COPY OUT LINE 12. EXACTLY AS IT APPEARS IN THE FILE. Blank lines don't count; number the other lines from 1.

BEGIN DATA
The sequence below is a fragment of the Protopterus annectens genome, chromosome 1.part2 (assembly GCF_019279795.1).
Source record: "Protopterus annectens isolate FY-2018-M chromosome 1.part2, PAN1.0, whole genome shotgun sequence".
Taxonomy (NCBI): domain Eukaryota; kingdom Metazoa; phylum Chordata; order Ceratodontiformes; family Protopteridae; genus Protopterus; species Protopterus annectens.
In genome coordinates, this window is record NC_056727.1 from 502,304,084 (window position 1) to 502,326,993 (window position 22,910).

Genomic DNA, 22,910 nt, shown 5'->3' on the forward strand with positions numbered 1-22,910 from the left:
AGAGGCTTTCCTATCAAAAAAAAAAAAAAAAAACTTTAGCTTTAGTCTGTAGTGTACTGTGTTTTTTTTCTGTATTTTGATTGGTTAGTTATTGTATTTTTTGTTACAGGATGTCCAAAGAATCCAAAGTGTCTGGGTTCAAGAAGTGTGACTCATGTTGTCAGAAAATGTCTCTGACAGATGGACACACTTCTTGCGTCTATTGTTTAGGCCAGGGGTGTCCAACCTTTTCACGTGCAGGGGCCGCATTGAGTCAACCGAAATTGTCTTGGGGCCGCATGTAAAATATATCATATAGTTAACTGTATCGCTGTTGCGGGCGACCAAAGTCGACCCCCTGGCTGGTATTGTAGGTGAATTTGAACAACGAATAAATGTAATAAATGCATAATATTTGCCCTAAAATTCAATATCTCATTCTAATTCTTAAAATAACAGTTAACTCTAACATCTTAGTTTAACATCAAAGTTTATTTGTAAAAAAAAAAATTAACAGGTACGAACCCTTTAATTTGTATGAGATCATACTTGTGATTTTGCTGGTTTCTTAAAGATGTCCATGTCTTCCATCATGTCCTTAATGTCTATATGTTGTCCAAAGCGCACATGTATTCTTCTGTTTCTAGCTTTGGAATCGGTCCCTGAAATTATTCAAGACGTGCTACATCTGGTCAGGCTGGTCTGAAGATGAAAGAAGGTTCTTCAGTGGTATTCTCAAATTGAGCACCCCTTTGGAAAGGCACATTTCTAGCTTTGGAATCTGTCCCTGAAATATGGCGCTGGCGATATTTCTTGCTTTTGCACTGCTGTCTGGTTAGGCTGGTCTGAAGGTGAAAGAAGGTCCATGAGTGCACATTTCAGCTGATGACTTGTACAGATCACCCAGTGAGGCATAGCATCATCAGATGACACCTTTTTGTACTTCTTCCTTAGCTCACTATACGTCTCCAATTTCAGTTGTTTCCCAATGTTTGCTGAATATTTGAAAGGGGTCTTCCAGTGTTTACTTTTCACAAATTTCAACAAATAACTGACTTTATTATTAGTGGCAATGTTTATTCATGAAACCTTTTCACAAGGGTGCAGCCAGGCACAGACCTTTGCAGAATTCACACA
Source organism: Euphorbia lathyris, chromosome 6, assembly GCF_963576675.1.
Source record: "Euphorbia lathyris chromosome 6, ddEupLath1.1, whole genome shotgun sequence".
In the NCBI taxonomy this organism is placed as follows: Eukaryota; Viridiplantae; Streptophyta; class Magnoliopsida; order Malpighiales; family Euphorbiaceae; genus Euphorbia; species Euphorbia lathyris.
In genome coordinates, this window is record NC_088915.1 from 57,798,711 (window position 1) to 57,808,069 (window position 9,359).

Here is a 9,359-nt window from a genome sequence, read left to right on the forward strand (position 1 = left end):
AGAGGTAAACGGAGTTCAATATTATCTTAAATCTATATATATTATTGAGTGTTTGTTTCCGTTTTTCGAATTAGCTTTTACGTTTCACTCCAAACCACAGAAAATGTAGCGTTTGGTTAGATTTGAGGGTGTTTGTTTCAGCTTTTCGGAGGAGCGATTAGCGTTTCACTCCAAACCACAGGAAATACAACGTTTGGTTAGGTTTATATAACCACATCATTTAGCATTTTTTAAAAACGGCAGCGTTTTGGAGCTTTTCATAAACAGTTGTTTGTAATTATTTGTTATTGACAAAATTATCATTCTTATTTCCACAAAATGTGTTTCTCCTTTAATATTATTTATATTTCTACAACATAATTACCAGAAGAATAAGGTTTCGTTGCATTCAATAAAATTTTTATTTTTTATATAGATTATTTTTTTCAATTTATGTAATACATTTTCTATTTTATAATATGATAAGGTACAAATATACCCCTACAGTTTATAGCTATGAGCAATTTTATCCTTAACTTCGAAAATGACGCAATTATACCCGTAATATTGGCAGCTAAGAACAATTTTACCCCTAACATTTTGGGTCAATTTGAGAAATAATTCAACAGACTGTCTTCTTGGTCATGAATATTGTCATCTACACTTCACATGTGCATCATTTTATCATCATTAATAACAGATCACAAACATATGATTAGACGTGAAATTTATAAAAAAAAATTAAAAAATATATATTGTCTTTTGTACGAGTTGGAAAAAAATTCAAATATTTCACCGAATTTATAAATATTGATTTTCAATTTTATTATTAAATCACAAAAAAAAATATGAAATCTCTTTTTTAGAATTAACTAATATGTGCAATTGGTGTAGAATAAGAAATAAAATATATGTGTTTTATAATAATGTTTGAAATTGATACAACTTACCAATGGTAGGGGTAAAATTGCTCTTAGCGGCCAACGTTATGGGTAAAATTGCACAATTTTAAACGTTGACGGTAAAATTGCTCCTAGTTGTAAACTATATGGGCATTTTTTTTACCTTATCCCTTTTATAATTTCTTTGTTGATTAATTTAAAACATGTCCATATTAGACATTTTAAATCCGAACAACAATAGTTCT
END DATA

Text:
AGAGGTAAACGGAGTTCAATATTATCTTAAATCTATATATATTATTGAGTGTTTGTTTCCGTTTTTCGAATTAGCTTTTACGTTTCACTCCAAACCACAGAAAATGTAGCGTTTGGTTAGATTTGAGGGTGTTTGTTTCAGCTTTTCGGAGGAGCGATTAGCGTTTCACTCCAAACCACAGGAAATACAACGTTTGGTTAGGTTTATATAACCACATCATTTAGCATTTTTTAAAAACGGCAGCGTTTTGGAGCTTTTCATAAACAGTTGTTTGTAATTATTTGTTATTGACAAAATTATCATTCTTATTTCCACAAAATGTGTTTCTCCTTTAATATTATTTATATTTCTACAACATAATTACCAGAAGAATAAGGTTTCGTTGCATTCAATAAAATTTTTATTTTTTATATAGATTATTTTTTTCAATTTATGTAATACATTTTCTATTTTATAATATGATAAGGTACAAATATACCCCTACAGTTTATAGCTATGAGCAATTTTATCCTTAACTTCGAAAATGACGCAATTATACCCGTAATATTGGCAGCTAAGAACAATTTTACCCCTAACATTTTGGGTCAATTTGAGAAATAATTCAACAGACTGTCTTCTTGGTCATGAATATTGTCATCTACACTTCACATGTGCATCATTTTATCATCATTAATAACAGATCACAAACATATGATTAGACGTGAAATTTATAAAAAAAAATTAAAAAATATATATTGTCTTTTGTACGAGTTGGAAAAAAATTCAAATATTTCACCGAATTTATAAATATTGATTTTCAATTTTATTATTAAATCACAAAAAAAAATATGAAATCTCTTTTTTAGAATTAACTAATATGTGCAATTGGTGTAGAATAAGAAATAAAATATATGTGTTTTATAATAATGTTTGAAATTGATACAACTTACCAATGGTAGGGGTAAAATTGCTCTTAGCGGCCAACGTTATGGGTAAAATTGCACAATTTTAAACGTTGACGGTAAAATTGCTCCTAGTTGTAAACTATATGGGCATTTTTTTTACCTTATCCCTTTTATAATTTCTTTGTTGATTAATTTAAAACATGTCCATATTAGACATTTTAAATCCGAACAACAATAGTTCT